And in literature there is the other thing, which is the well told story. I think these days especially perhaps that element of literature is a little under valued, people don’t talk about story as being the thing that drives the work of art. But I’ve always thought that it is that that’s the engine, especially if you’re going to try and write something kind of big and ambitious and if you’re going to build a big car you better put a big engine in it. If you’ve got a big car that’s underpowered it’s not very pleasant to drive and the story it seems to me is the big engine that makes a big book work. And as human beings we have a real narrative program, we like to understand ourselves through stories. So a book that puts story, narrative very much at the heart of what it’s doing is more likely to stick in our heads because we remember a character and what happened to him or her, we care about it. The work makes you care and I think that’s the last thing I would say is the question of affect that you have to - it’s very difficult I think to create long lasting work in which people don’t care about the people in the work. There is a kind of cold writing that sometimes does work that has a kind of power because of it’s unemotionality, but mostly people want an emotional connection with what they’re reading and if they don’t have that it’s less likely that they’re going to remember it.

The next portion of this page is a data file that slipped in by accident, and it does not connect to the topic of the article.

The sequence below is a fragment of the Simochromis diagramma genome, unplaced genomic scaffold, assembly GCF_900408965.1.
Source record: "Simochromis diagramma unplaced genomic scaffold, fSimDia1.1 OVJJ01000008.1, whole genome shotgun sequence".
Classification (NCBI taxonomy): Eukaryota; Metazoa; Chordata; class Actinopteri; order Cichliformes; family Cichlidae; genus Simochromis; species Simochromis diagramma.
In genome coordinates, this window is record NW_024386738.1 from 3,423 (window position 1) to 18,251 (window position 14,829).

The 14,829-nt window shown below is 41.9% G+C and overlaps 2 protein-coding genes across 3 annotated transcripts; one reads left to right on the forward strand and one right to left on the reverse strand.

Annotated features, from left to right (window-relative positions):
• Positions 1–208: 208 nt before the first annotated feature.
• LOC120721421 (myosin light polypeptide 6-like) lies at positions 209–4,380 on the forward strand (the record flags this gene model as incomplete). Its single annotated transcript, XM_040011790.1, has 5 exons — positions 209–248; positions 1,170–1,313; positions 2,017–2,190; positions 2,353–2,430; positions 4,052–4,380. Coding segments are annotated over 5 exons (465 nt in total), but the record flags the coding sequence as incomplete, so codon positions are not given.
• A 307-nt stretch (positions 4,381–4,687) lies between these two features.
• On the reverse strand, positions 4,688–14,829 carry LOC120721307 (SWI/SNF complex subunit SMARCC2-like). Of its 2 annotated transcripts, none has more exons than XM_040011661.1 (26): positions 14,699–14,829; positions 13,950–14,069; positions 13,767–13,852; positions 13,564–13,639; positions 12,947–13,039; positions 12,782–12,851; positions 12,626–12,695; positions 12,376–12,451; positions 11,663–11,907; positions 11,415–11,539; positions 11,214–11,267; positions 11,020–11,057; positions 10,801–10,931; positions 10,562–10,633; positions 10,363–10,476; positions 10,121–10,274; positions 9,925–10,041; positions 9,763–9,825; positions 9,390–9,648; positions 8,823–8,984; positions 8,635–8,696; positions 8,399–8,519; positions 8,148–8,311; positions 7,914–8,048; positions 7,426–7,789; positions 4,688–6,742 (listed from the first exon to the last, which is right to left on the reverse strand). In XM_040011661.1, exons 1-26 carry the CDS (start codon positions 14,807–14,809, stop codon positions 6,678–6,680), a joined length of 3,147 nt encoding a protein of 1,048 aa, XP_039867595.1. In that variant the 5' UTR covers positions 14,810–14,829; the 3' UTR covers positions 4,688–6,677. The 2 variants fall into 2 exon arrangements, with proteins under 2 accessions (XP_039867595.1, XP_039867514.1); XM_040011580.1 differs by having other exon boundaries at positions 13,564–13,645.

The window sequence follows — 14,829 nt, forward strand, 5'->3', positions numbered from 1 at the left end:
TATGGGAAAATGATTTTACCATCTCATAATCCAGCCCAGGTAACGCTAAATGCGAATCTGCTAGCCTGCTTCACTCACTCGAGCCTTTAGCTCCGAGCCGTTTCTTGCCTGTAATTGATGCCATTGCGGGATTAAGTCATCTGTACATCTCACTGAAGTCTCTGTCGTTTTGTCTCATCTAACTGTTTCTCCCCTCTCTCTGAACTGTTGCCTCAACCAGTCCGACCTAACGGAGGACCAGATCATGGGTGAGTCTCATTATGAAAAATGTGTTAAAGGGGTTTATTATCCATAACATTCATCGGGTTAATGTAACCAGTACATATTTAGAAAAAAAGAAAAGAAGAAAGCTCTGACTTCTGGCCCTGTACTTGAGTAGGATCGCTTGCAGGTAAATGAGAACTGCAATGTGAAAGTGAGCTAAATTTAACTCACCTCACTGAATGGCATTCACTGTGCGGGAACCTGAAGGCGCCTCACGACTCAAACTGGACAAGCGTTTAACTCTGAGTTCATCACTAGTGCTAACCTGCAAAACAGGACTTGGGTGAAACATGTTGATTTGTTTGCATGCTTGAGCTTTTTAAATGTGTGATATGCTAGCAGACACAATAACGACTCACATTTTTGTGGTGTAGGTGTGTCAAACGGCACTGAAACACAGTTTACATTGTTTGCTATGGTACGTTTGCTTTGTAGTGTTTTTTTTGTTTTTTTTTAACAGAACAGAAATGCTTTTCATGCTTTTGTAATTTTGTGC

Writing is a strange beast. Everyone can do it, but very few can do it well. And those that can do it well often have very little cognizance as to what it is about their process that makes it click — F. Scott Fitzgerald died thinking he was a failure despite writing arguably the greatest book of the 20th century (The Great Gatsby). But author, intellect, and all-around bon vivant Salman Rushdie has a good take on what makes great books work: they capture the moment around the character and incorporate it into the story, which helps drive the story forward. It might not seem to many like a massive change, but Rushdie accurately points out that this is what made Gatsby work so well: the novel's ability to capture the moment of the Jazz Age. It's that ability to write layers into the story that separates the wheat from the chaff. If you'd like to read more of Rushdie's work, his latest work is The Golden House.